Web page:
One thing I could do, and do well was run. And that day, I ran as hard and fast as I could even though I knew it meant leaving Susan way behind. I felt bad about that in a way as I didn’t want to show off. But I needed to show up. I had finished those three laps by the time Susan was beginning her second.

I remember people teasing us as we began. I remember people cheering as I, then she finished. I went up to Susan after and slapped hands. I wanted her to know I saw her. That she had finished even though it had been hard. That she showed up. We didn’t talk.

I’m not sure much really changed after that day.I still got bullied, and in fact left that school the next year. But I think for me, it was an important day in which we showed people, to question assumptions. That regardless of appearance or intellect, we had skills that were there waiting to be seen. We showed up.

 

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In February, 2o16 I traveled back to India, stopping over in Sharjah, United Arab Emirates  first, to be part of the First Arts Conference at the University of Sharjah, which is outside Dubai.  Organized by the Prasad Foundation of Oakton Virginia,(which sponsored my and others travel and participation), George Washington University, the University of Mississippi, and ATIC  (Art Therapy International Centre) and the University of Sharjah.  Presenters included art therapists from the UAE, USA, and music therapists from South Korea. I presented on the use of Playback Theatre and drama therapy to support communication in difficult times.  In the next few blogs I will post some pictures to try to convey some of the experience of being in these interestingly cultural diverse countries. While Ive been back a month now, I find that the trip still rolls deeply in me and I continue to process.  Below are a few pictures to describe my experience of being there.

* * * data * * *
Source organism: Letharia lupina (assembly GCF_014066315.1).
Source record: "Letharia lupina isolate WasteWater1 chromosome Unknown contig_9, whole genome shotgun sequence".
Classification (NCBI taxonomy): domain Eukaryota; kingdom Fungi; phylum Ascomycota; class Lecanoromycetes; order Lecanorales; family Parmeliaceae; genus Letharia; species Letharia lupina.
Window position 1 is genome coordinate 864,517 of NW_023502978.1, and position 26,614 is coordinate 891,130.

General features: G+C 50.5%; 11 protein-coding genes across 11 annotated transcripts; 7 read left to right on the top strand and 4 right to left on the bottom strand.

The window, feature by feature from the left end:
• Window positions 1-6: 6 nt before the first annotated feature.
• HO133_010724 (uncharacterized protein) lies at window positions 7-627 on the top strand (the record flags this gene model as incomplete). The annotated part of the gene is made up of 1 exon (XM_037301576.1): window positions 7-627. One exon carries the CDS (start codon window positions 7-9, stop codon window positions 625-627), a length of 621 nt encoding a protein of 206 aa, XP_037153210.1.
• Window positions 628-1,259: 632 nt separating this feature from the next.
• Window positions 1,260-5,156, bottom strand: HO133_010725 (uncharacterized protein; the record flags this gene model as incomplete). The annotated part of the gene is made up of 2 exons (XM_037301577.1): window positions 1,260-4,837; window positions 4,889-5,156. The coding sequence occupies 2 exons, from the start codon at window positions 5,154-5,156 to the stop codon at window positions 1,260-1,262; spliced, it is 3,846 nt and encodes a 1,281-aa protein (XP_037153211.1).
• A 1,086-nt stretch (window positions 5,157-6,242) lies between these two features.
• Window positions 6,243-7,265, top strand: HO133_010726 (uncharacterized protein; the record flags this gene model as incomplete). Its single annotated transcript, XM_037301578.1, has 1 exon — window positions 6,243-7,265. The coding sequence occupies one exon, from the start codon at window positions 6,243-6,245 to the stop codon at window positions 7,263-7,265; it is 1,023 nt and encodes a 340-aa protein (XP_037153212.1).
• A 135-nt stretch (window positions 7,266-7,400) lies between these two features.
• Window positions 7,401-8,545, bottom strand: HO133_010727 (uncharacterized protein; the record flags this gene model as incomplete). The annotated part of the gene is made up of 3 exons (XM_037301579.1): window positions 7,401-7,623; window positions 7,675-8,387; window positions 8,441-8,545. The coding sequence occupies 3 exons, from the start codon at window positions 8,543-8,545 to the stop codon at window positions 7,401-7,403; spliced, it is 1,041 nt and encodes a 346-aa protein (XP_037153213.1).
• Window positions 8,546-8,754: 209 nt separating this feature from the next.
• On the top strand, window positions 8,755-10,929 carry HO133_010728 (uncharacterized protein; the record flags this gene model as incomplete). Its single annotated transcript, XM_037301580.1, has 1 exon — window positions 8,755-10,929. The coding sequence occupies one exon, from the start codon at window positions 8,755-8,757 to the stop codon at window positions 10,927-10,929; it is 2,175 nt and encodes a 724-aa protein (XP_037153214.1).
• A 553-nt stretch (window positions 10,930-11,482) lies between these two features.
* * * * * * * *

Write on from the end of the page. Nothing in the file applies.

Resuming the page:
DSC03684Near the university there were many gardens- An oasis in the middle of the desert.    The flowers were beautiful. The university itself is beautiful, and  well kept.

 

 

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Another view of gardens.

 

 

 

 

 

 

 

DSC03659Over 200 people attended this first event. It was both wonderful and heartwarming as the need and desire is clear to have more of this kind of training made available. Fortunately the university appears to agree.

 

 

Dress varied from western style (long sleeve and skirt or pants) to Arabic and full Burqa for women.

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Two men talking at the Medical School